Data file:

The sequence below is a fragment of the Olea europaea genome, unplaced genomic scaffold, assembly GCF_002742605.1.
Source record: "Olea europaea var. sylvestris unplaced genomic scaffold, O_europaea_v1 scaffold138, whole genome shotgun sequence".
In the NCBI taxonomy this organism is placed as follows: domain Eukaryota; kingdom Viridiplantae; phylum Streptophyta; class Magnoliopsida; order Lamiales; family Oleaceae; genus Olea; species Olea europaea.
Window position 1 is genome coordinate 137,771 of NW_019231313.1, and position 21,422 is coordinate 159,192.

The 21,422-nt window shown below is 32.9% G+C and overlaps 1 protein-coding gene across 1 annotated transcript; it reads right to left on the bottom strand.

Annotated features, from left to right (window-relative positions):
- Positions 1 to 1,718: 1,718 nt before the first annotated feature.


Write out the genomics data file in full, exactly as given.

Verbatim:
The sequence below is a fragment of the Olea europaea genome, unplaced genomic scaffold, assembly GCF_002742605.1.
Source record: "Olea europaea var. sylvestris unplaced genomic scaffold, O_europaea_v1 scaffold138, whole genome shotgun sequence".
In the NCBI taxonomy this organism is placed as follows: domain Eukaryota; kingdom Viridiplantae; phylum Streptophyta; class Magnoliopsida; order Lamiales; family Oleaceae; genus Olea; species Olea europaea.
Window position 1 is genome coordinate 137,771 of NW_019231313.1, and position 21,422 is coordinate 159,192.

The 21,422-nt window shown below is 32.9% G+C and overlaps 1 protein-coding gene across 1 annotated transcript; it reads right to left on the bottom strand.

Annotated features, from left to right (window-relative positions):
- Positions 1 to 1,718: 1,718 nt before the first annotated feature.